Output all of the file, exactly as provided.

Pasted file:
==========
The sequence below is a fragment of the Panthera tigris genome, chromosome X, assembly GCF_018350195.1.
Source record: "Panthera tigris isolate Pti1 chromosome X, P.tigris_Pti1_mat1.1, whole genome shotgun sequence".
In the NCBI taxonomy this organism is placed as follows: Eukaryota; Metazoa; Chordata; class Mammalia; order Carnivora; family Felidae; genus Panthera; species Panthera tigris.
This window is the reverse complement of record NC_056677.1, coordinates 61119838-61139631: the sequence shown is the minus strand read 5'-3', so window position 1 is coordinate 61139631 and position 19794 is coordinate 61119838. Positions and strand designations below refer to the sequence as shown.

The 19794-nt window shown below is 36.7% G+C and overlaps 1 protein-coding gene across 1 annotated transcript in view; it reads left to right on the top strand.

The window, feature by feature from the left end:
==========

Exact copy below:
The sequence below is a fragment of the Panthera tigris genome, chromosome X, assembly GCF_018350195.1.
Source record: "Panthera tigris isolate Pti1 chromosome X, P.tigris_Pti1_mat1.1, whole genome shotgun sequence".
In the NCBI taxonomy this organism is placed as follows: Eukaryota; Metazoa; Chordata; class Mammalia; order Carnivora; family Felidae; genus Panthera; species Panthera tigris.
This window is the reverse complement of record NC_056677.1, coordinates 61119838-61139631: the sequence shown is the minus strand read 5'-3', so window position 1 is coordinate 61139631 and position 19794 is coordinate 61119838. Positions and strand designations below refer to the sequence as shown.

The 19794-nt window shown below is 36.7% G+C and overlaps 1 protein-coding gene across 1 annotated transcript in view; it reads left to right on the top strand.

The window, feature by feature from the left end: